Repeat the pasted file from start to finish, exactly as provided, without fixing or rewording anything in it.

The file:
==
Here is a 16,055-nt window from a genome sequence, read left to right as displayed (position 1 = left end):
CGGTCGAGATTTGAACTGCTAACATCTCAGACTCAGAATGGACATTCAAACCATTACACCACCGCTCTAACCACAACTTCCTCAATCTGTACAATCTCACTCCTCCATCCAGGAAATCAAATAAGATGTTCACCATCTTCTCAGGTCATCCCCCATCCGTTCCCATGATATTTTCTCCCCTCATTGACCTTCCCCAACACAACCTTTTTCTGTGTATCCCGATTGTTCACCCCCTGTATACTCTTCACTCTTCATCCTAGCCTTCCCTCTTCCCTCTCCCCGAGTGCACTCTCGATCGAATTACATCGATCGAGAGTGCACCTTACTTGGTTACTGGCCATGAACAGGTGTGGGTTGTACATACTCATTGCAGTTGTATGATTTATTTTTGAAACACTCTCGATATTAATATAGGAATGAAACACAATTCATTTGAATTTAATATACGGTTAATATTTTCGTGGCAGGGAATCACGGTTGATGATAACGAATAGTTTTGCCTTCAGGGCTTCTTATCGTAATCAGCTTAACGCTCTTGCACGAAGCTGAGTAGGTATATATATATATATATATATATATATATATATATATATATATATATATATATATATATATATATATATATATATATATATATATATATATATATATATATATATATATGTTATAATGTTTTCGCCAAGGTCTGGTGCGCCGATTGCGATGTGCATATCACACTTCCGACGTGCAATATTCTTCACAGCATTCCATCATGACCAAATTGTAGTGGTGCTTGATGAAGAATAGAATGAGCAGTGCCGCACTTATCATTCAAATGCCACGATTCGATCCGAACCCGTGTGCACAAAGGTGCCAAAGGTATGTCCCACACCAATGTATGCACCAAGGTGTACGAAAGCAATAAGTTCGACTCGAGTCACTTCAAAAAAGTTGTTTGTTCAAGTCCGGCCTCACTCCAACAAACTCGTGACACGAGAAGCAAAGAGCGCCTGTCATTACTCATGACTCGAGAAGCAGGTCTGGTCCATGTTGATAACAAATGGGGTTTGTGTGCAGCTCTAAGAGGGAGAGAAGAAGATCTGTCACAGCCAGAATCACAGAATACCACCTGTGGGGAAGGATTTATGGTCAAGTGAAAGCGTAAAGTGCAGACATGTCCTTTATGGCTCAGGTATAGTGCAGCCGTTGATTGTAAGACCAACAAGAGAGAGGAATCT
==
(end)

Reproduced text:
Here is a 16,055-nt window from a genome sequence, read left to right as displayed (position 1 = left end):
CGGTCGAGATTTGAACTGCTAACATCTCAGACTCAGAATGGACATTCAAACCATTACACCACCGCTCTAACCACAACTTCCTCAATCTGTACAATCTCACTCCTCCATCCAGGAAATCAAATAAGATGTTCACCATCTTCTCAGGTCATCCCCCATCCGTTCCCATGATATTTTCTCCCCTCATTGACCTTCCCCAACACAACCTTTTTCTGTGTATCCCGATTGTTCACCCCCTGTATACTCTTCACTCTTCATCCTAGCCTTCCCTCTTCCCTCTCCCCGAGTGCACTCTCGATCGAATTACATCGATCGAGAGTGCACCTTACTTGGTTACTGGCCATGAACAGGTGTGGGTTGTACATACTCATTGCAGTTGTATGATTTATTTTTGAAACACTCTCGATATTAATATAGGAATGAAACACAATTCATTTGAATTTAATATACGGTTAATATTTTCGTGGCAGGGAATCACGGTTGATGATAACGAATAGTTTTGCCTTCAGGGCTTCTTATCGTAATCAGCTTAACGCTCTTGCACGAAGCTGAGTAGGTATATATATATATATATATATATATATATATATATATATATATATATATATATATATATATATATATATATATATATATATATATATATATATATATATATATATATATGTTATAATGTTTTCGCCAAGGTCTGGTGCGCCGATTGCGATGTGCATATCACACTTCCGACGTGCAATATTCTTCACAGCATTCCATCATGACCAAATTGTAGTGGTGCTTGATGAAGAATAGAATGAGCAGTGCCGCACTTATCATTCAAATGCCACGATTCGATCCGAACCCGTGTGCACAAAGGTGCCAAAGGTATGTCCCACACCAATGTATGCACCAAGGTGTACGAAAGCAATAAGTTCGACTCGAGTCACTTCAAAAAAGTTGTTTGTTCAAGTCCGGCCTCACTCCAACAAACTCGTGACACGAGAAGCAAAGAGCGCCTGTCATTACTCATGACTCGAGAAGCAGGTCTGGTCCATGTTGATAACAAATGGGGTTTGTGTGCAGCTCTAAGAGGGAGAGAAGAAGATCTGTCACAGCCAGAATCACAGAATACCACCTGTGGGGAAGGATTTATGGTCAAGTGAAAGCGTAAAGTGCAGACATGTCCTTTATGGCTCAGGTATAGTGCAGCCGTTGATTGTAAGACCAACAAGAGAGAGGAATCT